Thiamine – Vitamin B1: An Overview
Vitamin B, a water soluble vitamin, is:
extremely important for various body functions. Earlier, Vitamin B was considered to be a single vitamin, however, later on research revealed that it is a group of 8 chemically distinct vitamins, each of which has its own relevance for the body. Various constituents of Vitamin B complex are: Vitamin B1, B2, B3, B5, B6, B7, B9, B12.
About Vitamin B1
Vitamin B1 (or Thiamin) is an organic compound that is one of the most essential nutrients for human body. It was one of the first organic compounds to be recognized as a vitamin in 1930s. It is found in many B complex products. It is a water soluble vitamin that plays an important role in maintaining healthy functioning of nerves, muscles and heart.
- Vitamin B1 acts as coenzyme in the form of thiamine pyrophosphate (TPP). It activates other enzymes and proteins that control several biochemical processes occurring in the body. TPP is needed to release energy from fats, carbohydrates and protein metabolism.
- It plays an important role in maintaining healthy nervous system. The non-coenzyme functions of thiamin are important for nerves as well as muscles. TPP plays an important role in conduction of nerve impulses and in metabolism of adrenalin, serotonin and acetylcholine.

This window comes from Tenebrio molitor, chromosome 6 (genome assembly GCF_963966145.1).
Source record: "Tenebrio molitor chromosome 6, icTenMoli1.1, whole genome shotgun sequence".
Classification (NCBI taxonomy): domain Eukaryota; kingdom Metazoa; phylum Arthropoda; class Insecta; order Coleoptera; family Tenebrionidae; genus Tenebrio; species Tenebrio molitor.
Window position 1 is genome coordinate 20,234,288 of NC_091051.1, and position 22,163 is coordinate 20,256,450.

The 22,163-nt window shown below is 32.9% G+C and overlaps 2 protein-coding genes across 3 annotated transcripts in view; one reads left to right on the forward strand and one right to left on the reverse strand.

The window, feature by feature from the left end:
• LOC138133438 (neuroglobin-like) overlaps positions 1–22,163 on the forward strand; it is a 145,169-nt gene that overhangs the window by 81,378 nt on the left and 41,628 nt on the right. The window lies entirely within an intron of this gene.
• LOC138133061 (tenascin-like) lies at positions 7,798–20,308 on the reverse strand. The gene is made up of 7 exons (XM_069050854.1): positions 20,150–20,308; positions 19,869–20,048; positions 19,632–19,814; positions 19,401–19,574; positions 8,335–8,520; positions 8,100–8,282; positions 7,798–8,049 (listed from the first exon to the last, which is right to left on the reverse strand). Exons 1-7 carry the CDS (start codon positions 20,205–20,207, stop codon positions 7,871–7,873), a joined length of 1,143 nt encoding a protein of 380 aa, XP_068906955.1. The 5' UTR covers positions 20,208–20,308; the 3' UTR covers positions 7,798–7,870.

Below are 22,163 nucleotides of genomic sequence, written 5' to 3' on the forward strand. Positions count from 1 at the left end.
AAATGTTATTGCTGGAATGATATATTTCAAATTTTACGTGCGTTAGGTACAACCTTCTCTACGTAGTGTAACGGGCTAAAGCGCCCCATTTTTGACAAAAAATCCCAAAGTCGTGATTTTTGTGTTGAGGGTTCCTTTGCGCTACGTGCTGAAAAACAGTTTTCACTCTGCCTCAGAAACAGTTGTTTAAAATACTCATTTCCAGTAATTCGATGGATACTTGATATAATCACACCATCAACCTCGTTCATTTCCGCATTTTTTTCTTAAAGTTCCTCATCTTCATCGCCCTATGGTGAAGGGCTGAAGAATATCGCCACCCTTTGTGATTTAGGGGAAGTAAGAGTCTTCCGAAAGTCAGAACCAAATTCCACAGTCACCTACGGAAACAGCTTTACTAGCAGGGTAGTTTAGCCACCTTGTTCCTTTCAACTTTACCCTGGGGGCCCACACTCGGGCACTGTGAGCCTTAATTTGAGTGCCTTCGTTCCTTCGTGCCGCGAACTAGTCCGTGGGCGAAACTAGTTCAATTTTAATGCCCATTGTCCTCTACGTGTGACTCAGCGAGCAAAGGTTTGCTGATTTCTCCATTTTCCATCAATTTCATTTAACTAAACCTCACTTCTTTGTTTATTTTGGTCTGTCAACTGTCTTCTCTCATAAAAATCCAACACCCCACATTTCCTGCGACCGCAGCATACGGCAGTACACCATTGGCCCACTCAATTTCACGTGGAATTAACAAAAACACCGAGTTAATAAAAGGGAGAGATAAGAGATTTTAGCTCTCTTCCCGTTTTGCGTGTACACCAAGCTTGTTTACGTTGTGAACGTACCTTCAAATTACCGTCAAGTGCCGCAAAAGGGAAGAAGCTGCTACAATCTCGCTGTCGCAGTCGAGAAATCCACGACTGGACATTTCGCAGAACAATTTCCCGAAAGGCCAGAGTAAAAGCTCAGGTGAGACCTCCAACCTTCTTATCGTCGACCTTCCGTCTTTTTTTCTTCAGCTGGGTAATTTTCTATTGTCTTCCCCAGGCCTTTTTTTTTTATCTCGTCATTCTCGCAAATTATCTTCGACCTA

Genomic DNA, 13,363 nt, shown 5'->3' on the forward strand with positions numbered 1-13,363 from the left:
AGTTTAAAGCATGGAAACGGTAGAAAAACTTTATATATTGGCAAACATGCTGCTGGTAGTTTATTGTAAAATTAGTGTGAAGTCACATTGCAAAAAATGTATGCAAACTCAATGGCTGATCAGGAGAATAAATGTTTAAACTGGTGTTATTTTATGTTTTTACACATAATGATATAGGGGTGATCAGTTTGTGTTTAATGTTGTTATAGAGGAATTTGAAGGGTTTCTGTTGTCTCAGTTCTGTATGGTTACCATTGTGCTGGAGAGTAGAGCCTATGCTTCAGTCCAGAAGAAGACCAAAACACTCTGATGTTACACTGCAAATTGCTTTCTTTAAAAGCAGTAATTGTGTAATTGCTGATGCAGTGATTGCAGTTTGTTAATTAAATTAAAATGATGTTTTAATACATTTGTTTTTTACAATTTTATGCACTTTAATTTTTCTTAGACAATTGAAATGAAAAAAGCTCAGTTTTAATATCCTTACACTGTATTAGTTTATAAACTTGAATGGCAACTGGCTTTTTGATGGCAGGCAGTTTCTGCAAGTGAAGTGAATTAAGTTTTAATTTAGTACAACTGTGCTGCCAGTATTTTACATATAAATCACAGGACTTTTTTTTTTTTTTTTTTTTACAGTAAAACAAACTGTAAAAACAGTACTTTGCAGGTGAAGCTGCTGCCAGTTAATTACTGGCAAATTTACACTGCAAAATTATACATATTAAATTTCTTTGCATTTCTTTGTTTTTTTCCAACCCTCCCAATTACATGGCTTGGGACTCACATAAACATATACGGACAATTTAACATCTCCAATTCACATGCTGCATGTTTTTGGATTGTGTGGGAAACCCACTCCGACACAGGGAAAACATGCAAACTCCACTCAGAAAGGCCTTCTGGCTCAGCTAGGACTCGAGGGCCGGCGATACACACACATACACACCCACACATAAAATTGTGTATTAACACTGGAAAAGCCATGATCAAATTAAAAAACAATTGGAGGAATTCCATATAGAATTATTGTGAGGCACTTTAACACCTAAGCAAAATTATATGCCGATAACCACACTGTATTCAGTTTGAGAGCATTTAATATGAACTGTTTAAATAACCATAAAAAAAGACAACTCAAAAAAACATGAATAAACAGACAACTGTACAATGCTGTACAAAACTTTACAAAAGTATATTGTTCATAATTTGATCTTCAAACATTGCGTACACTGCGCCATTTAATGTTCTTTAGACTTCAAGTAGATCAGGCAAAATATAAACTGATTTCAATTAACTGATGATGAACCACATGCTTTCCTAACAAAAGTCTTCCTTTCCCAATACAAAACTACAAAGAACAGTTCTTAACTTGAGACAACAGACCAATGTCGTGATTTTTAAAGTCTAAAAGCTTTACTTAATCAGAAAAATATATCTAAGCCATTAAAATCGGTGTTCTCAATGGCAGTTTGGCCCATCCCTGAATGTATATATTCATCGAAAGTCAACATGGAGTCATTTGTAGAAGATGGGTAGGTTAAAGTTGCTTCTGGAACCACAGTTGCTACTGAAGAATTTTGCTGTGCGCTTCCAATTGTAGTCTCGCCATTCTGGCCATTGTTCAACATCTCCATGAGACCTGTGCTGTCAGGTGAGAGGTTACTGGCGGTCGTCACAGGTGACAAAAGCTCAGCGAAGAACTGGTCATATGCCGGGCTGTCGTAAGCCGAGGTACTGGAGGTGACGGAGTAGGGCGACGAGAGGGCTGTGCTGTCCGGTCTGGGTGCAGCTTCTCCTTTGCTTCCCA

- It is also known as anti-stress vitamin, as it improves the immune system of the body and increases its ability to withstand stressful conditions.
- It is also used as a coenzyme in chemical reactions which produces many prominent compounds, such as ATP, NADPH and RNA and DNA.
Most of the foods contain small amounts of thiamin. The best source of thiamin is dried brewer’s yeast. Other dietary sources include whole grain cereals and nuts, meat, pork, ham, fish (eel, tuna), dried legumes, nuts, pulses and green peas. Breakfast cereals and bread are fortified with vitamin B1.
Recommended Daily Intake
The daily recommended dose of vitamin B1 is 1.1 mg in females and 1.5 milligrams for males.
Deficiency Of Vitamin B1
Beri Beri is the most common disorder caused due to the deficiency of vitamin B1. It occurs when you are not getting enough thiamine in your diet. The condition is characterized by swelling and tingling sensation in hands and feet, nystagmus, confusion and difficulty in breathing.
Severe deficiency of vitamin B1 can cause brain disorder, Wernicke-Korsakoff syndrome. It involves damage to the nerves leading to memory problems and muscle incordination.
Vitamin B1 supplements are specifically used in the prevention and treatment of beri-beri and other manifestations of thiamine deficiency. It is also used in patients with cataracts, cerebellar syndrome, weakened immune system, heart disease and Alzheimer’s disease.
How It Is Used?
Most of the multivitamin pills contain vitamin b1. However, it is also sold individually. Thaimine is available in different forms like tablets, lozenges and softgels. Daily recommended dose of thiamin supplement is 1-2 mg. In deficiency states, the dosage is increased. In severe conditions, thaimin is administered intravenously.
If you are on any medication, consult your physician before starting vitamin B1 supplements.